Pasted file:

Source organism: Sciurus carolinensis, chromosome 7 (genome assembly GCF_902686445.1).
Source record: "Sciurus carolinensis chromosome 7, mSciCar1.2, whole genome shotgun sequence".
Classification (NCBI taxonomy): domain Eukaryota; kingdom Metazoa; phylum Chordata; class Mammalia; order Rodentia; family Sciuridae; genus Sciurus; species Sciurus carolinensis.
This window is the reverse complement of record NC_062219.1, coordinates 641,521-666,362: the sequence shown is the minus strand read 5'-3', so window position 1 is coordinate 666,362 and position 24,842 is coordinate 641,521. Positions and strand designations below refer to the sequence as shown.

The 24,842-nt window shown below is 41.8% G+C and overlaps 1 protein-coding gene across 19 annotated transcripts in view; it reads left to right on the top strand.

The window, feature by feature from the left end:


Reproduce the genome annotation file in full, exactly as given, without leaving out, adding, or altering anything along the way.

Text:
Source organism: Sciurus carolinensis, chromosome 7 (genome assembly GCF_902686445.1).
Source record: "Sciurus carolinensis chromosome 7, mSciCar1.2, whole genome shotgun sequence".
Classification (NCBI taxonomy): domain Eukaryota; kingdom Metazoa; phylum Chordata; class Mammalia; order Rodentia; family Sciuridae; genus Sciurus; species Sciurus carolinensis.
This window is the reverse complement of record NC_062219.1, coordinates 641,521-666,362: the sequence shown is the minus strand read 5'-3', so window position 1 is coordinate 666,362 and position 24,842 is coordinate 641,521. Positions and strand designations below refer to the sequence as shown.

The 24,842-nt window shown below is 41.8% G+C and overlaps 1 protein-coding gene across 19 annotated transcripts in view; it reads left to right on the top strand.

The window, feature by feature from the left end: